This past turkey season, I was fortunate enough to be able to find several shed antlers from bucks that I have hunted over the past couple of years.
Even though I was focused on turkey hunting, finding these antlers made me start thinking about deer hunting. At this time, I began making mental notes of where I found the antlers.
This is the beginning of a several month process to preparing for deer season.
As the summer months roll on and the temperatures heat up, it’s hard for hunters to think about deer hunting. But again, this is actually an ideal time for hunters to get ready for fall.
Summer is the perfect time to start thinking about deer health. A lot of hunters start in the spring by planting food plots, putting minerals out, etc., and this type of prep is mostly directed toward bucks, in hopes of increasing antler size.
The idea of doe and fawn health needs are usually pushed to the wayside and we, as hunters, need to be thinking about them just as much. The whole deer herd being healthy will make for better hunting in general when season approaches.
The first step to accomplishing a healthier deer herd is to see what you have to work with. This is a perfect time for game cameras to come into play. I like to run cameras in multiple locations to take an inventory of how many deer I have, including does and fawns, not just bucks.
I start my camera setup in mid-June, because by this time, all of the new fawns are up on their feet and moving around with the does. May and June are also the months when bucks start growing antlers. As the bucks grow into summer, I try to keep an inventory of them.
Keeping an inventory of how many deer you have year after year will help you know if your deer herd is improving, as well as help you be a better hunter when fall season finally rolls around.
If a hunter has scouted using trail cameras and knows that they have 8 to 10 different bucks on their land, they are more likely to be patient if they are in search of a trophy buck.
The second step is all about location. Placement of a trail camera is one of the most important things a hunter can do, followed by what the hunter puts in front of the camera.
During the summer months, deer need minerals to help antler growth. So, how is this helping does and fawns? When putting my cameras out in mid-summer I make several different mineral lick sites. Deer instinctively seek out the nutrition they need. When they find it they will revisit the same area often. I like to put these lick sites near trails and/or water sources.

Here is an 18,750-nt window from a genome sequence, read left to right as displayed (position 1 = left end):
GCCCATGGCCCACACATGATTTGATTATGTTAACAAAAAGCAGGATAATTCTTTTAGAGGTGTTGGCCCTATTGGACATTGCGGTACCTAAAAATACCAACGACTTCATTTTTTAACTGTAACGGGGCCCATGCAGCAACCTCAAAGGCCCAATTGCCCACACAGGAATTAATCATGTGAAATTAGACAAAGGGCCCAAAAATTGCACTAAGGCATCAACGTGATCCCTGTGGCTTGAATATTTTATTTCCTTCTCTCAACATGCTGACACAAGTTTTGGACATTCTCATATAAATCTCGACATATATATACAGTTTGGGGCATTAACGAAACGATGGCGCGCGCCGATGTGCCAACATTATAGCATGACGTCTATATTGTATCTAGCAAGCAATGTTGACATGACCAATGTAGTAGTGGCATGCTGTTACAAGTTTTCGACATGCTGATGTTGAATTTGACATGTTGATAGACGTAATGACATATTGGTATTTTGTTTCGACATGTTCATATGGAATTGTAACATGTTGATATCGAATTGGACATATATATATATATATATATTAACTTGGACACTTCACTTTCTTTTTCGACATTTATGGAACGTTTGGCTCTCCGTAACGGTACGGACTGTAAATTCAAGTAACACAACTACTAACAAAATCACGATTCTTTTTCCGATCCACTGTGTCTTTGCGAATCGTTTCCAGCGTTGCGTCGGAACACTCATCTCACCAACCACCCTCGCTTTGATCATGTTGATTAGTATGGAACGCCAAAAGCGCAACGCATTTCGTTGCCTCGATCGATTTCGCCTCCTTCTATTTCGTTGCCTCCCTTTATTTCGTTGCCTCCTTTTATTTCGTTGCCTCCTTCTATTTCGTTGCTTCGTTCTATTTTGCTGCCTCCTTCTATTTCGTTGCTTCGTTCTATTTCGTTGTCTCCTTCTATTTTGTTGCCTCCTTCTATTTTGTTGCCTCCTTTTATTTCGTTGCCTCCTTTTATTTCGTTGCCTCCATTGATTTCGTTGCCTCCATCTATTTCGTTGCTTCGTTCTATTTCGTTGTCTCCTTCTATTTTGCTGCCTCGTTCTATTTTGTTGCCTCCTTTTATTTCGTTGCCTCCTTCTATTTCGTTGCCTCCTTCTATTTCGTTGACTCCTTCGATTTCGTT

So, my camera setup is going to be over my lick site. I use a product called Vita Rack Lick Site. It is a blend of premium quality vitamins and minerals essential to balanced nutrition. This product is essential to a deer’s health. It even improves a does milk, which makes healthier fawns and provides deer with a better immune system. A healthy immune system, plus a powerful blend of B vitamins, allows deer to thrive all year long.
Deer will visit the sites often, making it ideal for getting several pictures from your game cameras. Another favorite setup for taking pictures is a location in which I have been using a food source attractant such as apple, acorn, corn, etc. I have even used products that are flavored in powder or liquid forms.
When using such products, I will pour them directly on the bare ground, or if in liquid form I will pour on a stump and/or log. Pour it on something that it will stick to. Deer will lick on the stump, or actually chew on the pieces of wood that are soaked with the irresistible taste of apple or acorn flavors.
This type of product improves body weight and antler growth in deer and is perfect for getting several pictures, especially bucks
Besides all of the minerals I like to have a few food plots growing as well. Clover is an excellent choice for a summer food plot. A combination of several sweet tasting clovers are ideal and will keep deer coming back. Having both food plots and minerals out at the same time give deer a perfect balance of all the nutrition they need to thrive.
The third step is scouting. Now that the hunter has food plots and mineral sites out they need to start breaking their game camera pictures down and start scouting.
I begin in late July or early August by walking around looking for signs to start hanging my tree stands. I try to start patterning deer, by looking back on my game camera pictures. I try to determine which way the deer are coming from and where they’re headed. I then get out early in the mornings or evenings and try to watch as many deer as I can.
After I figure out the travel routes that deer are using the most, I begin hanging tree stands in August. In Missouri for instance, archery deer season opens on Sept. 15. This gives me close to a month for my area to calm down before hunting.
So, with a little extra effort to get your deer herd the healthiest that it can be, you are improving your chances of seeing a lot of deer and bigger bucks when it’s time to start hunting.
By Heath Wood